relic

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English[edit]

A Christian relic (a bone of a saint)
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Alternative forms[edit]

Etymology[edit]

From Middle English, from Old French relique, from Latin reliquiae ‎(remains, relics), from relinquō ‎(I leave behind, abandon, relinquish), from re- + linquō ‎(I leave, quit, forsake, depart from).

Pronunciation[edit]

Noun[edit]

relic ‎(plural relics)

  1. That which remains; that which is left after loss or decay; a remaining portion.
  2. Something old and outdated, possibly kept for sentimental reasons.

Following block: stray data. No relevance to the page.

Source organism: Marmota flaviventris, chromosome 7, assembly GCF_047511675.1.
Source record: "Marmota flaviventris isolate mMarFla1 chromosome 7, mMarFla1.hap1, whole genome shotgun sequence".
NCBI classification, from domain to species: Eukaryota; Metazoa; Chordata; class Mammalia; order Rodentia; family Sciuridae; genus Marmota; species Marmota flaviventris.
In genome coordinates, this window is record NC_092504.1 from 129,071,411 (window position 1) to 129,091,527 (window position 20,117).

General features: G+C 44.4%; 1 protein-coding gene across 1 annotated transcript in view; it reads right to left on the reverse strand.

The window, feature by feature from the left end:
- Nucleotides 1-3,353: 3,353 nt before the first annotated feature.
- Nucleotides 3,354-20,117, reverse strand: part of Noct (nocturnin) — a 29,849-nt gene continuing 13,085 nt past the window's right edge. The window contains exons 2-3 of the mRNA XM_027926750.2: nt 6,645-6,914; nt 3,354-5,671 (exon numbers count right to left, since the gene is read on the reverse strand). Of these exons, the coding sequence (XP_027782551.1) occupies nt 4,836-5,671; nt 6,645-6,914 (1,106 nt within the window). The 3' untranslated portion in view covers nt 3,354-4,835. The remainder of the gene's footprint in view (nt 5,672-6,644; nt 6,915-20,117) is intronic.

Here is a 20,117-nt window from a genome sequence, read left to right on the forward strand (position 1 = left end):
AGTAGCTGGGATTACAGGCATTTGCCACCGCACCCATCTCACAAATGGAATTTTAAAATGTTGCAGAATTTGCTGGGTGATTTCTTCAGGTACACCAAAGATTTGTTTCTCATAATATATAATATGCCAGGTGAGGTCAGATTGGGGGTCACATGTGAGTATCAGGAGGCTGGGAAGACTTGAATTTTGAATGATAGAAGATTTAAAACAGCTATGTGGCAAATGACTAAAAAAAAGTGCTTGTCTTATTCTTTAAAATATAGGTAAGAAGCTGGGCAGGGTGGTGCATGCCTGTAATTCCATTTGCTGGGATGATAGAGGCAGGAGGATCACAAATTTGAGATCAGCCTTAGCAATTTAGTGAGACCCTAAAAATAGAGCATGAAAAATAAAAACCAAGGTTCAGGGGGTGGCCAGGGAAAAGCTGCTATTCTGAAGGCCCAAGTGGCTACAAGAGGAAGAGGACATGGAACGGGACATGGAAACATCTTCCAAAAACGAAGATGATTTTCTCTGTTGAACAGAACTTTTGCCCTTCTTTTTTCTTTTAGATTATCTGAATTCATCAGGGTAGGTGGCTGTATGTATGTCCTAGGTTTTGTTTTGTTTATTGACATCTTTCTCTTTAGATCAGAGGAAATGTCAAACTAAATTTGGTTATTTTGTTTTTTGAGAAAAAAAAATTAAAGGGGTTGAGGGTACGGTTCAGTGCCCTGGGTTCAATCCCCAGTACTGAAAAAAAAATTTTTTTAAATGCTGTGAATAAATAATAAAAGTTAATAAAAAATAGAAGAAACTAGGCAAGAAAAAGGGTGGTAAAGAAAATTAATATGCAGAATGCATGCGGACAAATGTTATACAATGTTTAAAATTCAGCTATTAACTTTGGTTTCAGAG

• 1991, U.S. News & World Report (volume 116, issues 9-16, page 72)
      Published in 1982, the now out-of-print computer guide is a real relic, full of dozens of black-and-white pictures of large, bulky computers that you would sooner find in the Smithsonian than on anybody's desk today.
  3. (religion) A part of the body of a saint, or an ancient religious object, kept for veneration.

Usage notes[edit]

By comparison with synonyms, relic emphasizes age, and to some degree value – a “relic of a lost civilization”.

Synonyms[edit]

Derived terms[edit]

Related terms[edit]

Translations[edit]

External links[edit]


Old Irish[edit]

Pronunciation[edit]

  • IPA(key): /ˈr͈ʲelʲiɡʲ/

Verb[edit]

·relic

  1. third-person singular perfect prototonic of léicid

Mutation[edit]

Old Irish mutation
Radical Lenition Nasalization
·relic
also ·rrelic
·relic
pronounced with /-r(ʲ)-/
·relic
also ·rrelic
Note: Some of these forms may be hypothetical. Not every
possible mutated form of every word actually occurs.